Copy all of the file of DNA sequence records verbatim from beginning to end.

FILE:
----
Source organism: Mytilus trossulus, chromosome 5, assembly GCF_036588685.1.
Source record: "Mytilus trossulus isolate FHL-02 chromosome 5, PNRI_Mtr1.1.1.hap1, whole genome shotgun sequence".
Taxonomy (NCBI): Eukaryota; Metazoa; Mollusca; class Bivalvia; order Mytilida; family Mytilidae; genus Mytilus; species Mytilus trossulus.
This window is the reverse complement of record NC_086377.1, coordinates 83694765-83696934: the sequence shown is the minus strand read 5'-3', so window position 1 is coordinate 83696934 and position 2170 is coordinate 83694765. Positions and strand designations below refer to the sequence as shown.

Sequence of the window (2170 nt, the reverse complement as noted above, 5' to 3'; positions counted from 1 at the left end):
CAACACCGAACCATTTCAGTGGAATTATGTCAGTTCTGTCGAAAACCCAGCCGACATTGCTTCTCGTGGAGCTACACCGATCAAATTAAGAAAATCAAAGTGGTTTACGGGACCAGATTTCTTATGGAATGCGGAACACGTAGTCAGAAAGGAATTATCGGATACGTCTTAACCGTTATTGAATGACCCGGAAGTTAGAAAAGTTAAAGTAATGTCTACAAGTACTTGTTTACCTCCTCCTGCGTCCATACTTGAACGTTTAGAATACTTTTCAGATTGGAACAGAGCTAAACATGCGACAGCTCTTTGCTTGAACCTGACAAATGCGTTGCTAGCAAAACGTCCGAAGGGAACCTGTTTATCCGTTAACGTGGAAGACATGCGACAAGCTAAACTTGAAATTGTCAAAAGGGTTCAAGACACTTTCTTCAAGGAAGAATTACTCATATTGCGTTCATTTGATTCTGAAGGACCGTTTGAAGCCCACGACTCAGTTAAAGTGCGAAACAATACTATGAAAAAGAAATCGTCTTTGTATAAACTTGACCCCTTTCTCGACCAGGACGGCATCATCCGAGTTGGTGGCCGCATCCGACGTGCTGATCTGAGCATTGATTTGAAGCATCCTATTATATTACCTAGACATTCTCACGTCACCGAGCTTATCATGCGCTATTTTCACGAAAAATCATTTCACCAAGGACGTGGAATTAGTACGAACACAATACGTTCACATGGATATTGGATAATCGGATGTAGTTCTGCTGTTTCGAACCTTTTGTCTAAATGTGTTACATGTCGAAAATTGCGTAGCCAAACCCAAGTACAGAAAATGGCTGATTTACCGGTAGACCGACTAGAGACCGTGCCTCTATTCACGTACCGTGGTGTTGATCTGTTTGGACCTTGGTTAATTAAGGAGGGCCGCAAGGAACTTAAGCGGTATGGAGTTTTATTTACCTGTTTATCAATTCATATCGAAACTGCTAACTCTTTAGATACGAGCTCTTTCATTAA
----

Source organism: Mytilus trossulus, chromosome 5, assembly GCF_036588685.1.
Source record: "Mytilus trossulus isolate FHL-02 chromosome 5, PNRI_Mtr1.1.1.hap1, whole genome shotgun sequence".
Taxonomy (NCBI): Eukaryota; Metazoa; Mollusca; class Bivalvia; order Mytilida; family Mytilidae; genus Mytilus; species Mytilus trossulus.
This window is the reverse complement of record NC_086377.1, coordinates 83694765-83696934: the sequence shown is the minus strand read 5'-3', so window position 1 is coordinate 83696934 and position 2170 is coordinate 83694765. Positions and strand designations below refer to the sequence as shown.

Sequence of the window (2170 nt, the reverse complement as noted above, 5' to 3'; positions counted from 1 at the left end):
CAACACCGAACCATTTCAGTGGAATTATGTCAGTTCTGTCGAAAACCCAGCCGACATTGCTTCTCGTGGAGCTACACCGATCAAATTAAGAAAATCAAAGTGGTTTACGGGACCAGATTTCTTATGGAATGCGGAACACGTAGTCAGAAAGGAATTATCGGATACGTCTTAACCGTTATTGAATGACCCGGAAGTTAGAAAAGTTAAAGTAATGTCTACAAGTACTTGTTTACCTCCTCCTGCGTCCATACTTGAACGTTTAGAATACTTTTCAGATTGGAACAGAGCTAAACATGCGACAGCTCTTTGCTTGAACCTGACAAATGCGTTGCTAGCAAAACGTCCGAAGGGAACCTGTTTATCCGTTAACGTGGAAGACATGCGACAAGCTAAACTTGAAATTGTCAAAAGGGTTCAAGACACTTTCTTCAAGGAAGAATTACTCATATTGCGTTCATTTGATTCTGAAGGACCGTTTGAAGCCCACGACTCAGTTAAAGTGCGAAACAATACTATGAAAAAGAAATCGTCTTTGTATAAACTTGACCCCTTTCTCGACCAGGACGGCATCATCCGAGTTGGTGGCCGCATCCGACGTGCTGATCTGAGCATTGATTTGAAGCATCCTATTATATTACCTAGACATTCTCACGTCACCGAGCTTATCATGCGCTATTTTCACGAAAAATCATTTCACCAAGGACGTGGAATTAGTACGAACACAATACGTTCACATGGATATTGGATAATCGGATGTAGTTCTGCTGTTTCGAACCTTTTGTCTAAATGTGTTACATGTCGAAAATTGCGTAGCCAAACCCAAGTACAGAAAATGGCTGATTTACCGGTAGACCGACTAGAGACCGTGCCTCTATTCACGTACCGTGGTGTTGATCTGTTTGGACCTTGGTTAATTAAGGAGGGCCGCAAGGAACTTAAGCGGTATGGAGTTTTATTTACCTGTTTATCAATTCATATCGAAACTGCTAACTCTTTAGATACGAGCTCTTTCATTAA